Dried, and dressed in jeans and a Twenty-One Pilots tee-shirt, he made a sandwich–pastrami on rye–and coffee. He retreated to the study.

A narrow desk supported five screens, with a sixth on the wall above. When he’d been a kid, computer monitors had been huge chunky things. Squarish cathode-ray tubes. Heavy and ugly. He never would have fitted enough in the closet space to work the markets.

The middle screen showed Hong Kong and Tokyo. Just open. Trading ticking along nicely. The very right hand screen showed smaller markets. Sydney, Auckland, Bangkok, Kuala Lumpur. Sometimes it paid to shift money around quickly, and those places were always more than happy to slurp up funds.

Cal sipped at his coffee. One day he might acquire a taste for mocha-frappe-whatevers, but for now simple black instant suited him. It tasted just fine.

On the second right screen he had the west coast markets, and Mexico. On the screen left of middle he had closing from the European markets, and relevant news feeds. On the screen above, he currently had the news on the approaching hurricane bearing down on Atlantic City and surrounds. Hatches battened down.

Lastly, on the very left hand screen, he had a World of Warcraft game in play. His character fully AI-ed so he could just sit back and watch.

Mitsubishi Holdings had dropped six points since he’d gone out for his walk. But they had that new aircraft technology that had already been approved.

Cal smiled. He clicked in a buy order for thirty thousand shares. Siphoned the money quickly by selling his full holdings in Shanghai Real Estate and Transportation. Ready buyers there, even though the company was overreaching.

From elsewhere in the house, Cal’s phone rang. A merry chime, probably composed by Beethoven.

Cal didn’t know. His phone rang so infrequently it actually startled him.

Probably his mother. Back in hospital, perhaps. Needing some cash.

Cal had a Samsung. Made sense since he owned substantial shares in the company. He followed the ringing out to one of the drawers in the kitchen.

Pushing aside wooden spoons and the potato masher, he swiped at the phone’s screen. Held the phone to his ear.

Hello?”

Cal. There you are. Are you coming down?”

Unfamiliar voice. Male. Slight Midwest accent.

Down where?” Cal said. “Who is this?”

Des. I know, my voice sounds different on the phone, right? Dunno what that’s about.”

Des?” Cal said.

Listen. Alli says she can get the boat, but we need two more people. To make up numbers.”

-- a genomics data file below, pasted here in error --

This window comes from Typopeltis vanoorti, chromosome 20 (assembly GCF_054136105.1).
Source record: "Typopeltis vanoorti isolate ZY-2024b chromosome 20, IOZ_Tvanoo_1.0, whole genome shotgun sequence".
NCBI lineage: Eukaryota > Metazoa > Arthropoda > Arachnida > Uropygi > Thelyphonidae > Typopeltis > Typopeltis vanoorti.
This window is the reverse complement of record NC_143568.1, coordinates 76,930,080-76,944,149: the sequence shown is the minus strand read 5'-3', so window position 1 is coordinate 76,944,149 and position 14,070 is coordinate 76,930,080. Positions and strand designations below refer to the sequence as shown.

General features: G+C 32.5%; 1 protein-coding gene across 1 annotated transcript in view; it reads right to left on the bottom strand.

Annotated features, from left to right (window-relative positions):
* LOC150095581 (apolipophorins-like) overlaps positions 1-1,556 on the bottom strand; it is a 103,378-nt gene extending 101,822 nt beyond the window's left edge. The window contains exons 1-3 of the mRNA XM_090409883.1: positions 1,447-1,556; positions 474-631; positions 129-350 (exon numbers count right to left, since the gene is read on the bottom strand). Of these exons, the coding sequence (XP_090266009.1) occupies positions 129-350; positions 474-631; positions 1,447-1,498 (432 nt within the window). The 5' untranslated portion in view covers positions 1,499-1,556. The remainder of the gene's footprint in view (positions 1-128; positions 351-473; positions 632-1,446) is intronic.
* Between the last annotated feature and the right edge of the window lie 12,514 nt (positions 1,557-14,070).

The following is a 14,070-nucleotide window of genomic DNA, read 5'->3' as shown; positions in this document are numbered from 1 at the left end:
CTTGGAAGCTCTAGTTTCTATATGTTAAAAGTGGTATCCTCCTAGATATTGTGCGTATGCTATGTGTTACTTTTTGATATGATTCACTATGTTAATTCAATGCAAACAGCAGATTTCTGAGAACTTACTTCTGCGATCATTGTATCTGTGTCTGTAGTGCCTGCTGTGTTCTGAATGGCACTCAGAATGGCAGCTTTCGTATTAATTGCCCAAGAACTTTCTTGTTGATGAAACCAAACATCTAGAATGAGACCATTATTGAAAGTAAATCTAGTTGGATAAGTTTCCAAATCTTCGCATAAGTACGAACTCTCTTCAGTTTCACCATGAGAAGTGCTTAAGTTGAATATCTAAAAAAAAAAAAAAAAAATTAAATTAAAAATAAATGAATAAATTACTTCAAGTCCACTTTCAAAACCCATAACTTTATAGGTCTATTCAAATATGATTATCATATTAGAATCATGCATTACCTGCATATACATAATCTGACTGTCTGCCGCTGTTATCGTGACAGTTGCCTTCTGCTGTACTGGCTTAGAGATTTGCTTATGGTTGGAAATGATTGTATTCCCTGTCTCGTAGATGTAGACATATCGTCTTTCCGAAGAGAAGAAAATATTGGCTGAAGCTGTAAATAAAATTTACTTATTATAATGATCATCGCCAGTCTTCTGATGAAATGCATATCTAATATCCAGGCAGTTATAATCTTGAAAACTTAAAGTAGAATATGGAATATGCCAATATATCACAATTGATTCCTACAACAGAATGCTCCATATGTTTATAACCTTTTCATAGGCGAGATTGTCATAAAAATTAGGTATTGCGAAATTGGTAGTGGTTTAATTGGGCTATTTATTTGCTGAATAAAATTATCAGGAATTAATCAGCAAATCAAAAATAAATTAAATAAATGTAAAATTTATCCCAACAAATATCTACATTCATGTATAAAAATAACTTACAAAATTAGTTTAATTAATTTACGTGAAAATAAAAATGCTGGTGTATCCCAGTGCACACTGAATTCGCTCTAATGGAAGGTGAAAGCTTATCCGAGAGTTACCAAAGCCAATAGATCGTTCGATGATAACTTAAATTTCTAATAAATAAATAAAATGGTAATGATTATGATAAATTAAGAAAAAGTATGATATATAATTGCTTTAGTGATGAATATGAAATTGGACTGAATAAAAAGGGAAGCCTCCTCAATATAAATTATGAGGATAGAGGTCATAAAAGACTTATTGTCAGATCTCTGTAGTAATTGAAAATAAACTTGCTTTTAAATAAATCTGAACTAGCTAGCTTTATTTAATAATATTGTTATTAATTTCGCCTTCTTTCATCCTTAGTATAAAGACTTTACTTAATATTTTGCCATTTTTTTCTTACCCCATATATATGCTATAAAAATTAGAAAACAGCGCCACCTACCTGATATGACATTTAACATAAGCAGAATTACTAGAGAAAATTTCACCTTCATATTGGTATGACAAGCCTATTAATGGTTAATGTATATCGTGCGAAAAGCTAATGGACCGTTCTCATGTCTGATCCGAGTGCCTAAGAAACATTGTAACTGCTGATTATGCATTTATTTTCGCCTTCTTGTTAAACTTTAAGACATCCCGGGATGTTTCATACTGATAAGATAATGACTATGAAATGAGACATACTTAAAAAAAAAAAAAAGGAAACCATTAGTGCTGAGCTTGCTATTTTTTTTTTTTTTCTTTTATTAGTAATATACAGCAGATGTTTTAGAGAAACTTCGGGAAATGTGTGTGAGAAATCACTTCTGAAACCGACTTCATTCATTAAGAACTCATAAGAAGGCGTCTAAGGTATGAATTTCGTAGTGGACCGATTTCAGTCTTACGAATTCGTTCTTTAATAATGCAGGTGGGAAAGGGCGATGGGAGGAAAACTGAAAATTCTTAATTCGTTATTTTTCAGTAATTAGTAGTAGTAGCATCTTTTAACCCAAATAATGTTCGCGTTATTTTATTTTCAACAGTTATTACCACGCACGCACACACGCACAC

Two more.”

Yeah. Do you think Lena would come? I’m going to ask Jo. See if she can get the weekend. I think she’s up in Seattle.”

Seattle.” Cal leaned back against the cool edge of the kitchen bench. He stared outside. On the angle he could just see his car, parked down in the covered lot. In the shade the car looked more orange than its natural faded red.

Yeah. You know how she gets around. Figure she’ll make it back.”

I don’t know how she gets around,” Cal said. “I think you have the wrong Cal.”

A laugh from Des. Slightly nervous.

It was bound to happen sometimes. A wrong number where the person on the other end had the same name as the person the caller wanted to contact. Plenty of times.

Have a nice time out on the boat, Des,” Cal said. “I have to get back to work.”

He rang off.



Three


Money made for the day, Cal grabbed a lite beer and settled in for a movie. Before he could even search through his streams, the phone rang again.

Des,” Cal said, staring at the ceiling. “Why?”

It wasn’t Des.

It was Miranda. Cal took the call.

Hey you,” he said.

Don’t get cutsy, mister,” she said. They’d been friends for a decade. Dated a few times early on, and then again a few years later. She liked her guys healthier, with real jobs, and he liked his girlfriends to remember to invite him along to the beach or parties.

Cutsy?” he said.

Where have you been?”

Bombay,” he said. “There’s a battery manufacturer there selling stock for peanuts. I bought–”

Ho-hum.” She even yawned. “I mean I called you yesterday and the day before. No reply. You do realize that you can actually take your phone with you? Right? Wonders of modern technology. A phone is not tethered.”

Yours is.”

What does that mean?”

When did it last leave your hand?” He liked their banter. An easy shorthand that maybe said I love you without them having to be lovers.

Ten minutes ago when I was on the toilet.”

Important information that.” Intimacy had its limits. “Also, I’ve been here. Unless I went out walking. Or a couple trips to the 7-Eleven.”

You need to drink less soda.”

I was getting cookie dough and Doritos, thank you.”

A laugh. A soft cheerful tinkle that buoyed his heart. So good to have an anchor in his life.

All right. Want to do something tomorrow?”

So long as it doesn’t involve a boat.” Who the hang was Des?

No boat. If figured a gallery, a chocolate malt at Maebede’s followed by a walk on the beach. Either that or paintball.”

Cal smiled. “Name a time. I’ll come along.”

You’re sweet. Pick you up at eleven? Tomorrow morning?”

South gate.” Cal was looking forward to it. Miranda drove a red Camaro, and drove it like the city had constructed the roads for her exclusive use.

South gate. Eleven. See you then.” Miranda rang off.

Smiling, Cal put the phone back in the drawer. Nice to be not losing his mind.